MAVA Logger X Developers' Documentation


This (partially generated) documentation describes the MAVA Logger X from a developer's perspective. Its purpose is to give enough information, so that a developer could understand how the software works in general, and easily understand the code to be able to make modifications to it.

Note, that to be able to understand the code most effectively, it is important to either use the application actively, or to read its user documentation carefully.


The application was written in Python 2. The Python wrapper Gtk+ toolkit was used for the graphical user interface. The program is designed to run on both Windows and Linux, though as of this writing only the Windows version can be used practically. However, Linux distributions move towards Gtk+ 3 as the primary toolkit, while it has no reliable port for Windows yet. Therefore it was decided to support both Gtk+ 2 and 3 depending on the platform. For Gtk+ 2 the PyGTK wrapper is used, while for Gtk+ 3 the PyGObject bindings. See the mlx.gui.common module for information on how the differences between these toolkits are handled.

At present only Microsoft Flight Simulator 2004 and X (also, perhaps, Prepar3D) are supported, and are accessed via the FSUIPC interface. The author has created a Python mapping for it, which has been submitted for inclusion into the SDK, so it will hopefully appear in its next version. It is planned to support X-Plane in the near future (hopefully by the end of 2012) on both Linux and Windows.

Development environment

The software is primarily being developed on Linux, but is possible to perform development on Windows as well. You need to have Python 2.7.x installed as well as one of the above mentioned wrappers for Gtk+ and Gtk+ itself. Since Python is an interpreted language, there is no need for any special build system.

Python and Gtk+ are readily available on most Linux distributions, but some links are probably useful for Windows users:

The install package can be created by running the makeinst.bat file. It contains some absolute paths, so check those befure running the batch file. Windows is needed currently to create an install package.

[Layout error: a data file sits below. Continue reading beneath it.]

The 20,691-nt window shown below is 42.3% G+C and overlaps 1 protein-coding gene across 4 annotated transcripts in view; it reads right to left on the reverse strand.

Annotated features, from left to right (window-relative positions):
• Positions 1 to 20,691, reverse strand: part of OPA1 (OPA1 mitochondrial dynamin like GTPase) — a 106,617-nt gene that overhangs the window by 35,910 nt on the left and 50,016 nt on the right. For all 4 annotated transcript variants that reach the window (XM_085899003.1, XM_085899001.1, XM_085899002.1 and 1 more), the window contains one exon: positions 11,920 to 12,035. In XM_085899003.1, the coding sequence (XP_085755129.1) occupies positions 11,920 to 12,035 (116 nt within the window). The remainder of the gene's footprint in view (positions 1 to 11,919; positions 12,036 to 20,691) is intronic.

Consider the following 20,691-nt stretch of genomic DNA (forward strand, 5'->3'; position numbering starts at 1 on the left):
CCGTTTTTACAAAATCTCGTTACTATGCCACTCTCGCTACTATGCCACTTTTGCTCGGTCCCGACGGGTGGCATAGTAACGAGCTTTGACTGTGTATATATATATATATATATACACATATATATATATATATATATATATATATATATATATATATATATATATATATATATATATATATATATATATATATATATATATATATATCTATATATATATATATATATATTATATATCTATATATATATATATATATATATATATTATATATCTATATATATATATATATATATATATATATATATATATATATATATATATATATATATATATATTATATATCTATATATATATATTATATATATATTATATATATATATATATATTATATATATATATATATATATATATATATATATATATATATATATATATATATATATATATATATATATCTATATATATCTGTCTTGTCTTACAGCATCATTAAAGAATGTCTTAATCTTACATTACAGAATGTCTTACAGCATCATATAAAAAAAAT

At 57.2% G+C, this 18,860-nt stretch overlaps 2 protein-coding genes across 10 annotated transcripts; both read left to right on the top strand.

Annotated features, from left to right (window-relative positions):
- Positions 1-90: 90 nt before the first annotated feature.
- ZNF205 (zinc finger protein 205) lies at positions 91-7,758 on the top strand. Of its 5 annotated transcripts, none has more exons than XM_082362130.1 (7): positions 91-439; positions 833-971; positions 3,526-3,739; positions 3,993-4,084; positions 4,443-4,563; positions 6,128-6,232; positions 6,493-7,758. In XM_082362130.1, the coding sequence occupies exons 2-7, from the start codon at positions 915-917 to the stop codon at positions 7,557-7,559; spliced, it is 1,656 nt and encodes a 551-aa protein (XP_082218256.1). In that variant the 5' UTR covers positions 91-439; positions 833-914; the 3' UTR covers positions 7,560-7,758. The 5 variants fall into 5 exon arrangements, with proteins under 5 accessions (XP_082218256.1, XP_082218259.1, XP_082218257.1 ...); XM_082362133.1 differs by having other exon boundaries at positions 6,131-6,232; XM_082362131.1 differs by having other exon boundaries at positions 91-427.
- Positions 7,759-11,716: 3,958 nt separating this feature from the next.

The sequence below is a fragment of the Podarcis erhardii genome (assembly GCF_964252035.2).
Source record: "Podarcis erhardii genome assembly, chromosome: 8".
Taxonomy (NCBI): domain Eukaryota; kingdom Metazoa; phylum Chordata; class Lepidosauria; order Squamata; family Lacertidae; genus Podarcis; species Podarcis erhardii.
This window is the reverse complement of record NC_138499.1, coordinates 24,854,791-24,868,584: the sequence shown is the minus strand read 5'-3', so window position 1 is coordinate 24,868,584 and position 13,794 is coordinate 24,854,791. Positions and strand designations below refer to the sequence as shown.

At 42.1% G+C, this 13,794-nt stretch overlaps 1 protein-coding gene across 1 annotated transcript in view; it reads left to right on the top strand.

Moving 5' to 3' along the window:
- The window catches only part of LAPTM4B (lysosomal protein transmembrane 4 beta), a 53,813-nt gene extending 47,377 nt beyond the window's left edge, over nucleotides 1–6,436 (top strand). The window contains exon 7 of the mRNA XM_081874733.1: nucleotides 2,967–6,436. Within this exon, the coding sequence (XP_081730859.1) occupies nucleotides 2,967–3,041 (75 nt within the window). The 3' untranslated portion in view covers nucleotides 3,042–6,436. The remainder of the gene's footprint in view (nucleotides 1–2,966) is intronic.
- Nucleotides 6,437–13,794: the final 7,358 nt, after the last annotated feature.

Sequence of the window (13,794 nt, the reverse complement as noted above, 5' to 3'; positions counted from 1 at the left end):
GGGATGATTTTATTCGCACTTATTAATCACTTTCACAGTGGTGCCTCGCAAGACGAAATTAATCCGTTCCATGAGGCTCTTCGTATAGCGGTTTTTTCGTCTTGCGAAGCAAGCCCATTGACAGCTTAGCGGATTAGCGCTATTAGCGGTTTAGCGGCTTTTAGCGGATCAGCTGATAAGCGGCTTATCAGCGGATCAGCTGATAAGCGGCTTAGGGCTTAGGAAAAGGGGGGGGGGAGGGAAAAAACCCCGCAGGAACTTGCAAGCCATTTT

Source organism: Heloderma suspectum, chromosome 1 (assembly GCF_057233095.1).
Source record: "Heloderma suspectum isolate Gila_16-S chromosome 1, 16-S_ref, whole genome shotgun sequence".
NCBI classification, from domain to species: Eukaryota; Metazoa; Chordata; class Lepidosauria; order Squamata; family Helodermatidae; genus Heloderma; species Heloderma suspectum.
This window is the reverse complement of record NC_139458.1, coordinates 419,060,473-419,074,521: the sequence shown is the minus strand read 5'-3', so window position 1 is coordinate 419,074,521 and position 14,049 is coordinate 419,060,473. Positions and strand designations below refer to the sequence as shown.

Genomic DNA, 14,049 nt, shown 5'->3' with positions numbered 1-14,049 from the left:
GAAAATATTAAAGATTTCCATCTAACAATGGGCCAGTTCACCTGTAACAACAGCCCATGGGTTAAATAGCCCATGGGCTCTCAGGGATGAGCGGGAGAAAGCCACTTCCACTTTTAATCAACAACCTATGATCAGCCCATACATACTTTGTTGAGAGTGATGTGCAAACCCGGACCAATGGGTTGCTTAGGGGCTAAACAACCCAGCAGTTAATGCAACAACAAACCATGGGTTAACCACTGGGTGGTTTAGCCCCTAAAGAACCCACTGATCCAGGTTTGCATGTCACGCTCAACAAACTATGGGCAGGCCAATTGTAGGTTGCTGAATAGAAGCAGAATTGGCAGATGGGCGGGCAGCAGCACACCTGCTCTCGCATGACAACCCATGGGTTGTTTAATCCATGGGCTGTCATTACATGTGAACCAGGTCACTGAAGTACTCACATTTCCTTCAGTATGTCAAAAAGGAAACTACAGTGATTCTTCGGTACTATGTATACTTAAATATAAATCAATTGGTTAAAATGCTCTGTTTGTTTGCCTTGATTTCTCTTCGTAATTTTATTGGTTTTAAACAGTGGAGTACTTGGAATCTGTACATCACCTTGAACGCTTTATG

On Linux you can use the script to create the archive that you can extract on Windows. This archive goes in to the dist subdirectory, and contains everything needed (from the logger) to create the package.


The two major parts of the application are the GUI and the rest of it (let's call it the "business logic"). The main interface for the GUI is the mlx.gui.gui.GUI class, which is referenced from the business logic only from the mlx.flight.Flight class. The rest of the business logic uses the actual instance of this class to access values entered into the GUI by the user.

The program uses a few threads. The main thread is reserved for the GUI, which has two implications:

  1. No GUI operations should be executed directly from another thread. Instead, use gobject.idle_add to "inject" the operation into the main thread.
  2. To ensure the responsiveness of the GUI, only operations that take a short time should be executed in the GUI thread.

Business Logic

The business logic part deals with the connection towards the simulator. The mlx.fsuipc module implements this connection using the FSUIPC interface. Its Simulator class creates a Handler object, which starts its own thread, in which the FSUIPC requests are called. In case of reading data from FSUIPC, the data is passed to a callback function, which is called in this thread. This should be considered when the retrieved data is processed on the GUI in same way (e.g. displayed). The main interface towards the simulator is the Simulator class, so if another simulator is to be supported, a class with the same (or at least sufficiently similar) public interface should be implemented.

The most important function of the program is the continuous monitoring of the aircraft's parameters and some other data. The monitoring is started using the startMonitoring function of the simulator object. If started, it calls the handleState function of the mlx.acft.Aircraft instance used. The mlx.acft module contains one child class of Aircraft for each aircraft type in the MAVA fleet. These subclasses contain the type-specific behaviour, but the main handling logic is in the Aircraft class.

Upon calling its handleState function, it calculates the smoothed values of IAS and VS, and then calls each "checker". A checker is an instance of a subclass of mlx.checks.StateChecker, which checks a one or a few parameters that are important from some aspect of the correct execution of a flight. For example, a checker may check if the strobe lights are switched on and off at the right stages of the flight. But some checkers simply log some value whenever it changes in an "interesting" way, or send theACARS" periodically.